D23 Inside Disney: Your first big project with Imagineering was building Tokyo Disneyland. We just had Ted Robledo on the show talking about the park’s massive expansion. What, to you, is the coolest feat of Imagineering that is part of the new offerings in Tokyo?
BW: From my point of view, we’ve had such a long, exciting and quality relationship with Tokyo Disney Resort and with the Oriental Land Company [the owner/operators of the resort], who have been with us from the beginning. Right from the start, they saw quality as the No. 1 business plan for the Tokyo Disney Resort. So whenever we have a chance to do something—in this case, the whole new Beauty and the Beast area, expansions of Tomorrowland, such a great expansion of the existing park—quality is everything. And so we have great dialogue with them, we have great cross pollination of ideas. We know the guests very well there, too… The repeat audience is so huge in Japan—it’s a very high percentage. It just gives us a chance to try new things and we almost always do something brand-new there, which is great, or if we do something we’ve done before it’s highly adaptive and highly innovative. If you think about the Beauty and the Beast attraction, the fact that Ted [Robledo] and Daniel Jue and the team have been able to literally create a ride that can dance through the movie, through the music the way you remember—from both versions of that movie—it’s really incredible and it’s never been done before.
D23 Inside Disney: Buena Vista Street just reopened at Disney California Adventure, and you worked on the reimagining of that park. Can you talk about the importance of keeping “Walt” in the parks?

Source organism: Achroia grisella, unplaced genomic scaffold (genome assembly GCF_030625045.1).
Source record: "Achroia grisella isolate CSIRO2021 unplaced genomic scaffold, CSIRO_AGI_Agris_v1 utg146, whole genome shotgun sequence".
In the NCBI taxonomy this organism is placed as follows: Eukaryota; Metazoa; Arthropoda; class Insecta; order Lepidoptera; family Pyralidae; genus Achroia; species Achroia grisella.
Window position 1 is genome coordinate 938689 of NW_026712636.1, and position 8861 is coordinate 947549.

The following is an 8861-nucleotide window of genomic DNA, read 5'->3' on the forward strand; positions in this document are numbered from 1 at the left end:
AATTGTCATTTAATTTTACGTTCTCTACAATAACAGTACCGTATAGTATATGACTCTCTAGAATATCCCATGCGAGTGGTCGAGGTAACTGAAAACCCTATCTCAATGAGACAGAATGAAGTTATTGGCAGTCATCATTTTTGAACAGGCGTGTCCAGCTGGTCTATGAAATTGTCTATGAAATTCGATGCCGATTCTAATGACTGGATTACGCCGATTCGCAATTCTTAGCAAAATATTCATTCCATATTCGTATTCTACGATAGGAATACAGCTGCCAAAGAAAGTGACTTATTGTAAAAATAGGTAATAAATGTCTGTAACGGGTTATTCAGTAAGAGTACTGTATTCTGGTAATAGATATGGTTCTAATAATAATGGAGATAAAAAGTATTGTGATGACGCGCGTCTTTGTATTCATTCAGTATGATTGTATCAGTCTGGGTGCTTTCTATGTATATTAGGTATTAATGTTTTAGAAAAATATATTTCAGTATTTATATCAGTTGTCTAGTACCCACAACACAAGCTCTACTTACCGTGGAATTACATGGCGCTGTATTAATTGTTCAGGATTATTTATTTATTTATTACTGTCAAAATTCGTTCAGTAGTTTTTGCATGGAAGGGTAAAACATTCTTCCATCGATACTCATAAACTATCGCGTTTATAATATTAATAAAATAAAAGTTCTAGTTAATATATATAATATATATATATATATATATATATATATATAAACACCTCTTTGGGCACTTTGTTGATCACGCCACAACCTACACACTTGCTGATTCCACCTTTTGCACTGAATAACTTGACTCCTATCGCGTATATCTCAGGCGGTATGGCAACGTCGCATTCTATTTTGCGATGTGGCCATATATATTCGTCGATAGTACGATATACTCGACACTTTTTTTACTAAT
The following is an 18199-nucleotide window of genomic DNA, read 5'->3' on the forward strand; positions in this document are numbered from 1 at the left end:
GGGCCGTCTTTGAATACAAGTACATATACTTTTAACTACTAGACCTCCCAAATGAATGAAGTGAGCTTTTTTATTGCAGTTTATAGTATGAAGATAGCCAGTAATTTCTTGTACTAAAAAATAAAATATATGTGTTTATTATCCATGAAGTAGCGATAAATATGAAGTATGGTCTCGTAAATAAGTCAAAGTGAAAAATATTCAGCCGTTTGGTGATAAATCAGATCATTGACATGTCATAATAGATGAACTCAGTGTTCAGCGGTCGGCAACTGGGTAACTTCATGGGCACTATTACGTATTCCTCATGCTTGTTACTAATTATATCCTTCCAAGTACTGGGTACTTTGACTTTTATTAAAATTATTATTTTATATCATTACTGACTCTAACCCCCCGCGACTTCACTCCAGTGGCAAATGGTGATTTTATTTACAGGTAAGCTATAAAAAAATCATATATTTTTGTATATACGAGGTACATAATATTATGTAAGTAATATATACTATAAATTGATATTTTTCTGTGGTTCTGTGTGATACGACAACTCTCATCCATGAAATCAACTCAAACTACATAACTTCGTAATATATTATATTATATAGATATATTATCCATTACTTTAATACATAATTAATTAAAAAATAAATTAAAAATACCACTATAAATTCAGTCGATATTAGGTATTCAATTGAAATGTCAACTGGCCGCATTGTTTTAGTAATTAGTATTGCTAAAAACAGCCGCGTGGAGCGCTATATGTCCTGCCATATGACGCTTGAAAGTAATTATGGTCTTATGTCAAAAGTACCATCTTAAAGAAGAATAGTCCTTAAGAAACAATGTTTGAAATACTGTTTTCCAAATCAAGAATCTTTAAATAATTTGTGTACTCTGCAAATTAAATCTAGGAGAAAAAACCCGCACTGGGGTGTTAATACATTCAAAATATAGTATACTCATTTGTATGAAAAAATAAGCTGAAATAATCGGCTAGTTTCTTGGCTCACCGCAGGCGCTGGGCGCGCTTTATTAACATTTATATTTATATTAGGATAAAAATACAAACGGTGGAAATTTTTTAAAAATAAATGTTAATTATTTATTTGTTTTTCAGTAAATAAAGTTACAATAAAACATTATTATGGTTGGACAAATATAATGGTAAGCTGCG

BW: It’s so exciting for me—for all of us who work on these projects—to see them opening again. It’s actually an emotional moment. We all get on Zoom together and we usually have somebody there on the ground who has their iPhone focused on the gates as they first open. It’s almost been more emotional to see the parks reopen than it was when we first saw them open—that’s how meaningful it is. We got the opportunity to do a very extensive reimagining of Disney California Adventure, and what fun that was, to take the best of a park that really had, I think, five or six of the most popular rides at the resort, but also to be able to bring new things: a whole new nighttime scene… a whole new shopping and story perspective… World of Color… Cars Land. But I really do love Buena Vista Street because we thought, well, if Main Street is Walt’s memory of his youth and growing up, then Buena Vista Street could be his memory of when he first came to the West Coast and started what we know as the Disney company today. So we were able to do Los Angeles and Hollywood from that era when Walt first was starting this Studio, starting with that sense of optimism. It really starts the park off with a tremendous amount of warmth and excitement, and having the bronze statue of Walt (as younger Walt) there at the end of the street where people can really stand right with him, put their arm around him, pose with him—it really is something a lot of people love.